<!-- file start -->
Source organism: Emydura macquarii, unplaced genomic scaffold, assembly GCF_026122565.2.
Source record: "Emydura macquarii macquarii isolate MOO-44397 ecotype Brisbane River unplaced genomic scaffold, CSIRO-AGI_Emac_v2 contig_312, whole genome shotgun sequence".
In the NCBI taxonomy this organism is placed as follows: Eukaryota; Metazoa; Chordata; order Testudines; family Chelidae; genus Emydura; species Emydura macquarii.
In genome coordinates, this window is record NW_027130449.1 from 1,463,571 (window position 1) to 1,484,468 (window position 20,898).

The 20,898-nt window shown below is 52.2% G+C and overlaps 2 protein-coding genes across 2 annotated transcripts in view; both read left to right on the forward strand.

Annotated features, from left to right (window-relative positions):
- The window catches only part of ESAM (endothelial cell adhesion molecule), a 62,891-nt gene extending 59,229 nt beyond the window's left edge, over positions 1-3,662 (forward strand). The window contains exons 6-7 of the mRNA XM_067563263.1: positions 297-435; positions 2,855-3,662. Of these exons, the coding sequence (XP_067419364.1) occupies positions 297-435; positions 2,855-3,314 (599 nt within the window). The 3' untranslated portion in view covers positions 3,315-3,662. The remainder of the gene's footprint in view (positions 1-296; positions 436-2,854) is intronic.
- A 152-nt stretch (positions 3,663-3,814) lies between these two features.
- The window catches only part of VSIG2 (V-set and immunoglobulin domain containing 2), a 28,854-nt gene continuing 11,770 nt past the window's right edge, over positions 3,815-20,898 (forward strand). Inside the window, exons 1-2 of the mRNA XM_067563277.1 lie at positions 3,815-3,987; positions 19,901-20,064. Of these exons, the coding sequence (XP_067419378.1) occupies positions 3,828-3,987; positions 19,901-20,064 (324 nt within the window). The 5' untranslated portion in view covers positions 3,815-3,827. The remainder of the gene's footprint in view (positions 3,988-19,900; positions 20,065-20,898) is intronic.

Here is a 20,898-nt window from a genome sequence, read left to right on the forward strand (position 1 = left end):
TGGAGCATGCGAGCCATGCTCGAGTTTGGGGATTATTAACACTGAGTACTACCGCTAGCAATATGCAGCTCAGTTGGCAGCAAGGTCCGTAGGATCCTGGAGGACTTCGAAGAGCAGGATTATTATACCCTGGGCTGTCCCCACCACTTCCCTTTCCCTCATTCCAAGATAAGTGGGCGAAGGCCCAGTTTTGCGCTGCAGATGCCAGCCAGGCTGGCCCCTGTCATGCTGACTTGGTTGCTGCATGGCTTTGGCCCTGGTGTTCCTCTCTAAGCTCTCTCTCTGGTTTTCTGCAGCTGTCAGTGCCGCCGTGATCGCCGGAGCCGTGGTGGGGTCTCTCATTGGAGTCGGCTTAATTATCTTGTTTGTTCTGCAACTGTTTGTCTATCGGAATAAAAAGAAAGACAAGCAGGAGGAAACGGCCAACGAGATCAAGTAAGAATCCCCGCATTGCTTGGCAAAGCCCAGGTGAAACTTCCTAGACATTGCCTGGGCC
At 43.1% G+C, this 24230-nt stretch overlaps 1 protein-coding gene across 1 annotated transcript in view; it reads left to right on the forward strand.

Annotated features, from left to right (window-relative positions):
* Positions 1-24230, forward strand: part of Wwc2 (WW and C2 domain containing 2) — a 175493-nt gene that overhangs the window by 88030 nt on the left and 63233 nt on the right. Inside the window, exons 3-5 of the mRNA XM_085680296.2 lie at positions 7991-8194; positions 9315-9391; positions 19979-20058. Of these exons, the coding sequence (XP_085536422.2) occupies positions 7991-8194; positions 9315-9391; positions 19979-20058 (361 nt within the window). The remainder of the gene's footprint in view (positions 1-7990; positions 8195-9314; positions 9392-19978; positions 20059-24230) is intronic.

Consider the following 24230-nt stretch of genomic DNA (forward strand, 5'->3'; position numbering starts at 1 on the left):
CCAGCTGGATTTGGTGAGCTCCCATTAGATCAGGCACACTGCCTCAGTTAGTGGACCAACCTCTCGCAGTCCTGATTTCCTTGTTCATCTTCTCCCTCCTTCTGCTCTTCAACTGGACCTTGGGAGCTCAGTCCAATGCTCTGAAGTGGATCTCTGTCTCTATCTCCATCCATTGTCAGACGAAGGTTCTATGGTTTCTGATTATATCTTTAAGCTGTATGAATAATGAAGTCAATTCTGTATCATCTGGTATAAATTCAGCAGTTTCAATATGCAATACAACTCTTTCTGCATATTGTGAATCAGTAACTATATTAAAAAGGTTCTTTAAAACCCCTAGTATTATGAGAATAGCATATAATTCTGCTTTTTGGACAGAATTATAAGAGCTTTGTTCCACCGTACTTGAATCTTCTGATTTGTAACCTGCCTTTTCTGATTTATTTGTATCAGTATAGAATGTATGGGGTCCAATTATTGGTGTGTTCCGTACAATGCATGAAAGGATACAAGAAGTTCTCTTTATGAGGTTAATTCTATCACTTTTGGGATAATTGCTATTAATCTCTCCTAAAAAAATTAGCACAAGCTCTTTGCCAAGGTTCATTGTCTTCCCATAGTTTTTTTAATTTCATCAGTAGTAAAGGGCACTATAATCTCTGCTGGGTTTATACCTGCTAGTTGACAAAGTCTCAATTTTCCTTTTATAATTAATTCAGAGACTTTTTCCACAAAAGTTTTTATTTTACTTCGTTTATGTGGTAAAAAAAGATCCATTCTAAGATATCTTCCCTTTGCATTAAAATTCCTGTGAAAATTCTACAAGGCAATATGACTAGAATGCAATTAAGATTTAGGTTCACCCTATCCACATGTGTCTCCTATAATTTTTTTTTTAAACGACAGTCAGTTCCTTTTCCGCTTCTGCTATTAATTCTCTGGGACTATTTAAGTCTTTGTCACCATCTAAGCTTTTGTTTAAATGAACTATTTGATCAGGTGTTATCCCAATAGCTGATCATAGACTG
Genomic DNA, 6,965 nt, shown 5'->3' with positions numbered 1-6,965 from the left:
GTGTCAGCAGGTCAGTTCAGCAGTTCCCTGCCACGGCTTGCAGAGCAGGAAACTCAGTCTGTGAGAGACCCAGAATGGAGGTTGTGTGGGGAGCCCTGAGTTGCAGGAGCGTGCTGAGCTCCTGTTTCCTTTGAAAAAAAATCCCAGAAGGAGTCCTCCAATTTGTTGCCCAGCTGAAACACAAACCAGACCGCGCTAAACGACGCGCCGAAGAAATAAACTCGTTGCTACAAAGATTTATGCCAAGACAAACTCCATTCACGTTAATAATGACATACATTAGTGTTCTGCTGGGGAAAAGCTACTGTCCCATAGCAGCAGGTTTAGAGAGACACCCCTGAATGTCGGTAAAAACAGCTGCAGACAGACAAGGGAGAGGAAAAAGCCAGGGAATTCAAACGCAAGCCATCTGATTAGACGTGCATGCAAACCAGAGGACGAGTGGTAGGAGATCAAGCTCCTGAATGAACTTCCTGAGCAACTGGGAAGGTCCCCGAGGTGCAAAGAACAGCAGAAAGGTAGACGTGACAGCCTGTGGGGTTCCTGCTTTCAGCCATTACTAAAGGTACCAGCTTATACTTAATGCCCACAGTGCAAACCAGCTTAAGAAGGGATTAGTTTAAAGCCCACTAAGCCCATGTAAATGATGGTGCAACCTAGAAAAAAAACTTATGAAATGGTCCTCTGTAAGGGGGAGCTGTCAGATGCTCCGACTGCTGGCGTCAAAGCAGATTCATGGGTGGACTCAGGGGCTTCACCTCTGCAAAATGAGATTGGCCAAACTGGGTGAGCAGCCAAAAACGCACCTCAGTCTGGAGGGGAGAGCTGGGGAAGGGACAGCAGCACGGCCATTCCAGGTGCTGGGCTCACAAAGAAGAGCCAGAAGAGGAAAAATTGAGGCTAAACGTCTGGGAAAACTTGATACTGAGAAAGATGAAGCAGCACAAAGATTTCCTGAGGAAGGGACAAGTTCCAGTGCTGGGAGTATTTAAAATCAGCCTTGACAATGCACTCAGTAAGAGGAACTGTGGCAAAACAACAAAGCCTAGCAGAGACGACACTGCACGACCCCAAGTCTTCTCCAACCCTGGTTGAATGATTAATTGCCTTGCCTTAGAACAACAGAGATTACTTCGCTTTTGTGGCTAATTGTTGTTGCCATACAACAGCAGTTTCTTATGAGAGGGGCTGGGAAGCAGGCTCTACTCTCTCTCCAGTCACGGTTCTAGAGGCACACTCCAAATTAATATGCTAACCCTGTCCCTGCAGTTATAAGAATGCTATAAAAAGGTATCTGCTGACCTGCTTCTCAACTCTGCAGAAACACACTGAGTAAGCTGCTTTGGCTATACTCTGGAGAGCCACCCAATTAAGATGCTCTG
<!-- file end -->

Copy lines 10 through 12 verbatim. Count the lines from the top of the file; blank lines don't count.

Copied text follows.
Here is a 20,898-nt window from a genome sequence, read left to right on the forward strand (position 1 = left end):
TGGAGCATGCGAGCCATGCTCGAGTTTGGGGATTATTAACACTGAGTACTACCGCTAGCAATATGCAGCTCAGTTGGCAGCAAGGTCCGTAGGATCCTGGAGGACTTCGAAGAGCAGGATTATTATACCCTGGGCTGTCCCCACCACTTCCCTTTCCCTCATTCCAAGATAAGTGGGCGAAGGCCCAGTTTTGCGCTGCAGATGCCAGCCAGGCTGGCCCCTGTCATGCTGACTTGGTTGCTGCATGGCTTTGGCCCTGGTGTTCCTCTCTAAGCTCTCTCTCTGGTTTTCTGCAGCTGTCAGTGCCGCCGTGATCGCCGGAGCCGTGGTGGGGTCTCTCATTGGAGTCGGCTTAATTATCTTGTTTGTTCTGCAACTGTTTGTCTATCGGAATAAAAAGAAAGACAAGCAGGAGGAAACGGCCAACGAGATCAAGTAAGAATCCCCGCATTGCTTGGCAAAGCCCAGGTGAAACTTCCTAGACATTGCCTGGGCC
At 43.1% G+C, this 24230-nt stretch overlaps 1 protein-coding gene across 1 annotated transcript in view; it reads left to right on the forward strand.